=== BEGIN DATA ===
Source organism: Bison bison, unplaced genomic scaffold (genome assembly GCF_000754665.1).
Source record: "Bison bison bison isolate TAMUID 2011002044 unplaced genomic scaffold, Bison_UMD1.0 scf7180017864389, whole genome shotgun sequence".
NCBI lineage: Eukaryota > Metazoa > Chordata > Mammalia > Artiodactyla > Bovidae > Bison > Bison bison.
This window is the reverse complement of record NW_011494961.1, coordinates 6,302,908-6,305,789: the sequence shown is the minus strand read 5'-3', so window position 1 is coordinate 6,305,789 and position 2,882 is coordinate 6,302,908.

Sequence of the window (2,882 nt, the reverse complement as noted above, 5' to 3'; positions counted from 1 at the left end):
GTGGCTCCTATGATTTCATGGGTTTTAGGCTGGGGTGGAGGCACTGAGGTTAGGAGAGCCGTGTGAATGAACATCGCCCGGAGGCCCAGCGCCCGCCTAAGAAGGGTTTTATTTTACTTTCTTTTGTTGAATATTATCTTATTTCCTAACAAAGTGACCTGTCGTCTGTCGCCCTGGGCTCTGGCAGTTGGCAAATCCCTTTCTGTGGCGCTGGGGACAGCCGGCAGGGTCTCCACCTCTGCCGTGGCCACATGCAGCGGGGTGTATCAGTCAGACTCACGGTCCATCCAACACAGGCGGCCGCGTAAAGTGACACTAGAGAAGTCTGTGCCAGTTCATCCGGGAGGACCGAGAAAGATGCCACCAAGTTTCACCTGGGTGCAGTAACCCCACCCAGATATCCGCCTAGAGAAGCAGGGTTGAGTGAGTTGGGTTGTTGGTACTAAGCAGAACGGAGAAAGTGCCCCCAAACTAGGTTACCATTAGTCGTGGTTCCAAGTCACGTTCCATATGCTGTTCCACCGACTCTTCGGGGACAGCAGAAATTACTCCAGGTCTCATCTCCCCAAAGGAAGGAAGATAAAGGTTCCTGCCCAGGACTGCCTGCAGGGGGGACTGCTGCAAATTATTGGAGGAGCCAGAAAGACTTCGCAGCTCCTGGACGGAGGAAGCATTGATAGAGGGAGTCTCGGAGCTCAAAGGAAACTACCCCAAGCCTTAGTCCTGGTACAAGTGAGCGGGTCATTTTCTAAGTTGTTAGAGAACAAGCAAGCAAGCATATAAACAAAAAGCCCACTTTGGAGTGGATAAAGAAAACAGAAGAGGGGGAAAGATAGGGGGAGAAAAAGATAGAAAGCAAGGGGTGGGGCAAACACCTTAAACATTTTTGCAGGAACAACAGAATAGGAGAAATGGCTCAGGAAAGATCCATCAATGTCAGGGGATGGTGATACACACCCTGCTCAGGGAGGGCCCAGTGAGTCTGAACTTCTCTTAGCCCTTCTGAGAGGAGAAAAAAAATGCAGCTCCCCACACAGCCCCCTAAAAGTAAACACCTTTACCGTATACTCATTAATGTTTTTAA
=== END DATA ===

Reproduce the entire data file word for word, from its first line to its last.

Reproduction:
Source organism: Bison bison, unplaced genomic scaffold (genome assembly GCF_000754665.1).
Source record: "Bison bison bison isolate TAMUID 2011002044 unplaced genomic scaffold, Bison_UMD1.0 scf7180017864389, whole genome shotgun sequence".
NCBI lineage: Eukaryota > Metazoa > Chordata > Mammalia > Artiodactyla > Bovidae > Bison > Bison bison.
This window is the reverse complement of record NW_011494961.1, coordinates 6,302,908-6,305,789: the sequence shown is the minus strand read 5'-3', so window position 1 is coordinate 6,305,789 and position 2,882 is coordinate 6,302,908.

Sequence of the window (2,882 nt, the reverse complement as noted above, 5' to 3'; positions counted from 1 at the left end):
GTGGCTCCTATGATTTCATGGGTTTTAGGCTGGGGTGGAGGCACTGAGGTTAGGAGAGCCGTGTGAATGAACATCGCCCGGAGGCCCAGCGCCCGCCTAAGAAGGGTTTTATTTTACTTTCTTTTGTTGAATATTATCTTATTTCCTAACAAAGTGACCTGTCGTCTGTCGCCCTGGGCTCTGGCAGTTGGCAAATCCCTTTCTGTGGCGCTGGGGACAGCCGGCAGGGTCTCCACCTCTGCCGTGGCCACATGCAGCGGGGTGTATCAGTCAGACTCACGGTCCATCCAACACAGGCGGCCGCGTAAAGTGACACTAGAGAAGTCTGTGCCAGTTCATCCGGGAGGACCGAGAAAGATGCCACCAAGTTTCACCTGGGTGCAGTAACCCCACCCAGATATCCGCCTAGAGAAGCAGGGTTGAGTGAGTTGGGTTGTTGGTACTAAGCAGAACGGAGAAAGTGCCCCCAAACTAGGTTACCATTAGTCGTGGTTCCAAGTCACGTTCCATATGCTGTTCCACCGACTCTTCGGGGACAGCAGAAATTACTCCAGGTCTCATCTCCCCAAAGGAAGGAAGATAAAGGTTCCTGCCCAGGACTGCCTGCAGGGGGGACTGCTGCAAATTATTGGAGGAGCCAGAAAGACTTCGCAGCTCCTGGACGGAGGAAGCATTGATAGAGGGAGTCTCGGAGCTCAAAGGAAACTACCCCAAGCCTTAGTCCTGGTACAAGTGAGCGGGTCATTTTCTAAGTTGTTAGAGAACAAGCAAGCAAGCATATAAACAAAAAGCCCACTTTGGAGTGGATAAAGAAAACAGAAGAGGGGGAAAGATAGGGGGAGAAAAAGATAGAAAGCAAGGGGTGGGGCAAACACCTTAAACATTTTTGCAGGAACAACAGAATAGGAGAAATGGCTCAGGAAAGATCCATCAATGTCAGGGGATGGTGATACACACCCTGCTCAGGGAGGGCCCAGTGAGTCTGAACTTCTCTTAGCCCTTCTGAGAGGAGAAAAAAAATGCAGCTCCCCACACAGCCCCCTAAAAGTAAACACCTTTACCGTATACTCATTAATGTTTTTAA